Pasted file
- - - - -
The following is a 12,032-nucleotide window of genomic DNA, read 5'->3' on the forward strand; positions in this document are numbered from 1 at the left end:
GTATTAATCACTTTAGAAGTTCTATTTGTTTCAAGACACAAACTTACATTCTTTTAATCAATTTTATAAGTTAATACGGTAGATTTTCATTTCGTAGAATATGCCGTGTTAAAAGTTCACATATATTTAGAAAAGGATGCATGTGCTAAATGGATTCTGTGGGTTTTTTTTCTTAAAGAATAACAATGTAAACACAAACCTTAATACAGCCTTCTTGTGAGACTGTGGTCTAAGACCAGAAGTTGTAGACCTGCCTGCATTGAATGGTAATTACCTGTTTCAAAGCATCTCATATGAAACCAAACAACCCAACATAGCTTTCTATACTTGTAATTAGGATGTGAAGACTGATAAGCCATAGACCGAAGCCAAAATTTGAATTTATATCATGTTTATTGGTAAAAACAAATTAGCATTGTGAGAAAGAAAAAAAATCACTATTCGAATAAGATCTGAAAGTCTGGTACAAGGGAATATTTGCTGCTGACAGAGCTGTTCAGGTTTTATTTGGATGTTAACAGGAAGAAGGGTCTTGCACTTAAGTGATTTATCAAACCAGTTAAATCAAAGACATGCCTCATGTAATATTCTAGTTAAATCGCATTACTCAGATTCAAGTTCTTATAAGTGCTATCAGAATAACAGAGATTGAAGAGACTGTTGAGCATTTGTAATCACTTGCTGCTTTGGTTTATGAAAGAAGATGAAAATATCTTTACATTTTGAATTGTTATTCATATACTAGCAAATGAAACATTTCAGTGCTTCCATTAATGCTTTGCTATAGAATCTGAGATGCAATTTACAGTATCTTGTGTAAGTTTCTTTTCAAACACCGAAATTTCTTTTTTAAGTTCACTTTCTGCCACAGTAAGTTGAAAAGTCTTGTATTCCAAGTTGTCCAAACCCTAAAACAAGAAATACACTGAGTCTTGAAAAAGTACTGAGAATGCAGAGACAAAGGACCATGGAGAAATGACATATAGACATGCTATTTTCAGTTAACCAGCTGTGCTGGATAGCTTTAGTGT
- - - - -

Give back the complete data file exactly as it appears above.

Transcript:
The following is a 12,032-nucleotide window of genomic DNA, read 5'->3' on the forward strand; positions in this document are numbered from 1 at the left end:
GTATTAATCACTTTAGAAGTTCTATTTGTTTCAAGACACAAACTTACATTCTTTTAATCAATTTTATAAGTTAATACGGTAGATTTTCATTTCGTAGAATATGCCGTGTTAAAAGTTCACATATATTTAGAAAAGGATGCATGTGCTAAATGGATTCTGTGGGTTTTTTTTCTTAAAGAATAACAATGTAAACACAAACCTTAATACAGCCTTCTTGTGAGACTGTGGTCTAAGACCAGAAGTTGTAGACCTGCCTGCATTGAATGGTAATTACCTGTTTCAAAGCATCTCATATGAAACCAAACAACCCAACATAGCTTTCTATACTTGTAATTAGGATGTGAAGACTGATAAGCCATAGACCGAAGCCAAAATTTGAATTTATATCATGTTTATTGGTAAAAACAAATTAGCATTGTGAGAAAGAAAAAAAATCACTATTCGAATAAGATCTGAAAGTCTGGTACAAGGGAATATTTGCTGCTGACAGAGCTGTTCAGGTTTTATTTGGATGTTAACAGGAAGAAGGGTCTTGCACTTAAGTGATTTATCAAACCAGTTAAATCAAAGACATGCCTCATGTAATATTCTAGTTAAATCGCATTACTCAGATTCAAGTTCTTATAAGTGCTATCAGAATAACAGAGATTGAAGAGACTGTTGAGCATTTGTAATCACTTGCTGCTTTGGTTTATGAAAGAAGATGAAAATATCTTTACATTTTGAATTGTTATTCATATACTAGCAAATGAAACATTTCAGTGCTTCCATTAATGCTTTGCTATAGAATCTGAGATGCAATTTACAGTATCTTGTGTAAGTTTCTTTTCAAACACCGAAATTTCTTTTTTAAGTTCACTTTCTGCCACAGTAAGTTGAAAAGTCTTGTATTCCAAGTTGTCCAAACCCTAAAACAAGAAATACACTGAGTCTTGAAAAAGTACTGAGAATGCAGAGACAAAGGACCATGGAGAAATGACATATAGACATGCTATTTTCAGTTAACCAGCTGTGCTGGATAGCTTTAGTGT